2nd Dec 2020


Why pro-Europeans should oppose the EU Constitution

The cheerleaders of the proposed EU constitution – including the 500 MEPs who voted in favour of it in Strasbourg this week – are putting the entire project of European co-operation in danger.

In their zeal for further integration, they risk driving a nationalistic wedge between member countries and could jeopardise the real benefits the EU has brought in terms of coming together to address the social and environmental problems that can only be tackled through international co-operation.

Risk of leaving public behind

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Until recently the EU has only changed and adapted at a pace which is acceptable to Europe’s citizens. But now, following a decade of rapid integration, the EU is in danger of leaving the public behind.

In the UK, hostility to the Constitution is very high. While the gap between the ‘yes’ and ‘no’ side will perhaps narrow as the referendum gets closer, it is clear that a very large number of people have severe reservations about the current direction that the EU is taking.

This is not only a British phenomenon. In the recent European parliamentary vote on the Constitution, a majority of MEPs from three EU member states voted against the Constitution. In other countries like Sweden and Malta, governments are denying the citizens a vote because voters might say ‘no’.

Opposition across the spectrum

This opposition to the Constitution cuts across the political spectrum.

From my perspective as a Green I dislike the fact that there will be an enhancement of the EU’s military capability. I do not feel that the EU needs an even greater role in the liberalisation of the service sector with all of the damage that could do to cherished public services around the EU.

I am also concerned about significant transfers of power from state, regional and local institutions to institutions that don’t have the same democratic credentials. This is especially true in foreign policy and defence, where scrutiny is minimal.

There are many reasons why people from many different political traditions have legitimate concerns about the content of the Constitution. That does not make them anti-Europeans, it just means that they do not like the detailed contents of this treaty.

As a pro European, I believe a strong and effective European Union to be central to solving many of the social and environmental challenges that we face. This constitution, however, is not the right vehicle to achieve it.

Risk of nationalism

We must accept that scepticism about future integration is a growing phenomenon in many EU member states – particularly in the UK.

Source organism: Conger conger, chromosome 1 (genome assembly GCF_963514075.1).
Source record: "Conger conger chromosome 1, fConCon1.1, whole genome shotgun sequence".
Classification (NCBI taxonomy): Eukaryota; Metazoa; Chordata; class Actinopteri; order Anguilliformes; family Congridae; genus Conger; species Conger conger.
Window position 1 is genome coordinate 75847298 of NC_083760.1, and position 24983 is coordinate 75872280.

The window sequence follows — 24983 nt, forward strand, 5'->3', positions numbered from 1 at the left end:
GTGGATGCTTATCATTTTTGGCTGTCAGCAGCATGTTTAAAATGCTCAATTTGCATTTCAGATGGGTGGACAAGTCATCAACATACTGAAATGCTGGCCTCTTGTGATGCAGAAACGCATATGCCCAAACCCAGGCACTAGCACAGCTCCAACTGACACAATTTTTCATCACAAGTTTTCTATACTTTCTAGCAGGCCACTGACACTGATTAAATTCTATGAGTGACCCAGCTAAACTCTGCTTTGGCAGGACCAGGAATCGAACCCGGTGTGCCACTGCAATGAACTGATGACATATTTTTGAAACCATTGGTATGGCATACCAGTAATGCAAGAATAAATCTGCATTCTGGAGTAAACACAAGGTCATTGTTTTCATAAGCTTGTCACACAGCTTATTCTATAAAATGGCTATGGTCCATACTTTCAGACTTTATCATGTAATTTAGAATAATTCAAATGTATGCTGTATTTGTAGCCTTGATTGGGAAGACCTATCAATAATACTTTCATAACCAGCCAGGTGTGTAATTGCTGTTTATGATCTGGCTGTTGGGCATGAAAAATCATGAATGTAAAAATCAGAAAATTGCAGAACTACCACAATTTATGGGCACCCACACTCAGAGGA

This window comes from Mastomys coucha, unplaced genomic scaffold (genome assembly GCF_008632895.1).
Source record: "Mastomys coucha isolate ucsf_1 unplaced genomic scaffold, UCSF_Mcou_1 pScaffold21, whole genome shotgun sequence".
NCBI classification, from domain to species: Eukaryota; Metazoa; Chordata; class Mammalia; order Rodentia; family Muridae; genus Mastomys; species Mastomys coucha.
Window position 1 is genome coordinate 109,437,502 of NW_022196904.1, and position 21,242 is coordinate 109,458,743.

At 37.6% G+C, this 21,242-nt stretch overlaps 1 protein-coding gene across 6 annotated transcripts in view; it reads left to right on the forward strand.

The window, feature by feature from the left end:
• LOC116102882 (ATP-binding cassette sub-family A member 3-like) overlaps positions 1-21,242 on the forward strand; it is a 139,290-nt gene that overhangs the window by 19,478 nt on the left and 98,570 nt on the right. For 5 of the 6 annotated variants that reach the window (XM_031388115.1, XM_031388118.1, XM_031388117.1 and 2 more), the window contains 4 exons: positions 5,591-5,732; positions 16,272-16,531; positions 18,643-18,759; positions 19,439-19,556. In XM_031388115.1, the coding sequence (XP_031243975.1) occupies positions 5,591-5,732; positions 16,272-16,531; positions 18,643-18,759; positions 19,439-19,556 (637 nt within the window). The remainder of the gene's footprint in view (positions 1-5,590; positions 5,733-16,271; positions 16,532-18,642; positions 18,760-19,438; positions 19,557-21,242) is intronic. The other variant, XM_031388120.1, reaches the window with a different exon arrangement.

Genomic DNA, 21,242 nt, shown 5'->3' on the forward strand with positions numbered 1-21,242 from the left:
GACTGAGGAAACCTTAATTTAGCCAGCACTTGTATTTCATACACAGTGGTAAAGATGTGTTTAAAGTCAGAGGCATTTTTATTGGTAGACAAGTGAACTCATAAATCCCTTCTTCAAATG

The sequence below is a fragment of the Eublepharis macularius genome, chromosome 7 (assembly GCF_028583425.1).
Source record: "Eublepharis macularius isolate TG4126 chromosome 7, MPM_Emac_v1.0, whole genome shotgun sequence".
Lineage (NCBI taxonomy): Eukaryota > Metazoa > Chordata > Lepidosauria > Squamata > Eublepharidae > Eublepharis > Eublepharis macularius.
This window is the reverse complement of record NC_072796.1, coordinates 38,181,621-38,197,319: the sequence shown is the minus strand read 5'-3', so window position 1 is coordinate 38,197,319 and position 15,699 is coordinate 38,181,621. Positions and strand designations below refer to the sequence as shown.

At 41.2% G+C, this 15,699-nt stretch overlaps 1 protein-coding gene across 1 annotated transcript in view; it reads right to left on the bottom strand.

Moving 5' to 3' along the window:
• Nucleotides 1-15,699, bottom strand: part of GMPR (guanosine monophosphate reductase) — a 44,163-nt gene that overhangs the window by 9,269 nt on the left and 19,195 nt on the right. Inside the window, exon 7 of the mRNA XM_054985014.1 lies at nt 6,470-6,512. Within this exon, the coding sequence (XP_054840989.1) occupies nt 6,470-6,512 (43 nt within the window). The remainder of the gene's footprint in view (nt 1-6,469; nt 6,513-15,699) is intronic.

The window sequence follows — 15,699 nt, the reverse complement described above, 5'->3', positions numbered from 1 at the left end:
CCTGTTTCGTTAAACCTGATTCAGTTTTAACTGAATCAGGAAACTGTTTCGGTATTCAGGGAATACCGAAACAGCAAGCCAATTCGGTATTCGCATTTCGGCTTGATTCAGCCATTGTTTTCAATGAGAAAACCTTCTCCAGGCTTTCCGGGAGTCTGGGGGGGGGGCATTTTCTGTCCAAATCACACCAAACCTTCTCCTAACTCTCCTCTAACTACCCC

However, if the governments and the EU continue to ignore the pressure from citizens then the healthy scepticism which I endorse could be turned into something more sinister.

A rejection of the internationalism implicit in European integration and a return to nationalism would be a disaster for Europe and the wider world. If the political class does not address the legitimate concerns of the sceptical public about the EU then nationalism could be the result.

Realising that a referendum fought on the issues is probably unwinnable, the pro-Constitution lobby is now saying that a British ‘no’ vote would mean expulsion from the EU. While that is patently untrue – Britain could not be ejected from the EU unless it voted for that to happen itself – it plays into the hands of those who wish to see the UK leave the EU.

We have a pro-European and anti-Constitution majority in the UK, but this tactic runs the real risk of turning an anti-Constitution majority into an anti-EU


Why Europe?

That is why pro-Europeans should oppose the Constitution. It is a flawed document that will alienate people from across the continent and across the political spectrum. If we are serious about re-engaging the public with this project then we need a fundamental revision of the role and purpose of the EU.

There’s little point in debating ‘more Europe’ or ‘less Europe’ until we have answered the prior question ‘why Europe’. In the short term we could implement some of the administrative changes that would make the EU run more smoothly after enlargement with a limited treaty.

That would give us time to think about exactly how we want the EU to integrate and answer some of the questions about the social and environmental content of the EU that were not answered by the Convention.

Dr Caroline Lucas is a Green Party MEP for South-East England and a member of the advisory board of the Centre for a Social Europe


The views expressed in this opinion piece are the author's, not those of EUobserver.

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